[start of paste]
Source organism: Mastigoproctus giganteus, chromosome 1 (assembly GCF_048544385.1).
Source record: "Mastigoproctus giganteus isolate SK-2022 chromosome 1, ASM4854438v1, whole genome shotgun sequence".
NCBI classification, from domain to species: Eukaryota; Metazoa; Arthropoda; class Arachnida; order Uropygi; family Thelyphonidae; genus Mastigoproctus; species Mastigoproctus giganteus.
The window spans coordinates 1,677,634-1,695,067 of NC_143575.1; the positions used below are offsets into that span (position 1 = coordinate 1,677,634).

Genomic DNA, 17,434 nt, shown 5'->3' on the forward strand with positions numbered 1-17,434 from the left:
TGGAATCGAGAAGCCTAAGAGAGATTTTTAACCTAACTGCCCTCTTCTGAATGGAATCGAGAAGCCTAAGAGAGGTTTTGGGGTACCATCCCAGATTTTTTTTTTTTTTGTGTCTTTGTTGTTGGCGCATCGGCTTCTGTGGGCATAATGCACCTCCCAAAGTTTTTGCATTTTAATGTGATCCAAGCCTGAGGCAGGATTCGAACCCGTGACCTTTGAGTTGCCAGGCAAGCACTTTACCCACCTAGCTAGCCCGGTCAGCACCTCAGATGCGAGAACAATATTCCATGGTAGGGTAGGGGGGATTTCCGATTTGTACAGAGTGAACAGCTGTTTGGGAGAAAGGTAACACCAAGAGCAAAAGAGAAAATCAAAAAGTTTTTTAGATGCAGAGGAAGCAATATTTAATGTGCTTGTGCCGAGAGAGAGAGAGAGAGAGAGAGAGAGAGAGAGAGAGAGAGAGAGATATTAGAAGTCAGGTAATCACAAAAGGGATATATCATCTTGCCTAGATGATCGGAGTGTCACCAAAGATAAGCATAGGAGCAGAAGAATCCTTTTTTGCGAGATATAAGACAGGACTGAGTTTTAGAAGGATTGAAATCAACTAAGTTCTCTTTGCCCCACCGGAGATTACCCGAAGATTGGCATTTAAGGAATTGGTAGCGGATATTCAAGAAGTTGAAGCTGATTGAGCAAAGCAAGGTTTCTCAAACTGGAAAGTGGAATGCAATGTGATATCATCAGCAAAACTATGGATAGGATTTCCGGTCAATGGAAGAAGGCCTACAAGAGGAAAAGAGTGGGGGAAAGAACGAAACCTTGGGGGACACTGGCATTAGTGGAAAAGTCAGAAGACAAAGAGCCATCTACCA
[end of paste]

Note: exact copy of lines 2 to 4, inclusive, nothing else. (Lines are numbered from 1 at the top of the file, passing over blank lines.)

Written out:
Source record: "Mastigoproctus giganteus isolate SK-2022 chromosome 1, ASM4854438v1, whole genome shotgun sequence".
NCBI classification, from domain to species: Eukaryota; Metazoa; Arthropoda; class Arachnida; order Uropygi; family Thelyphonidae; genus Mastigoproctus; species Mastigoproctus giganteus.
The window spans coordinates 1,677,634-1,695,067 of NC_143575.1; the positions used below are offsets into that span (position 1 = coordinate 1,677,634).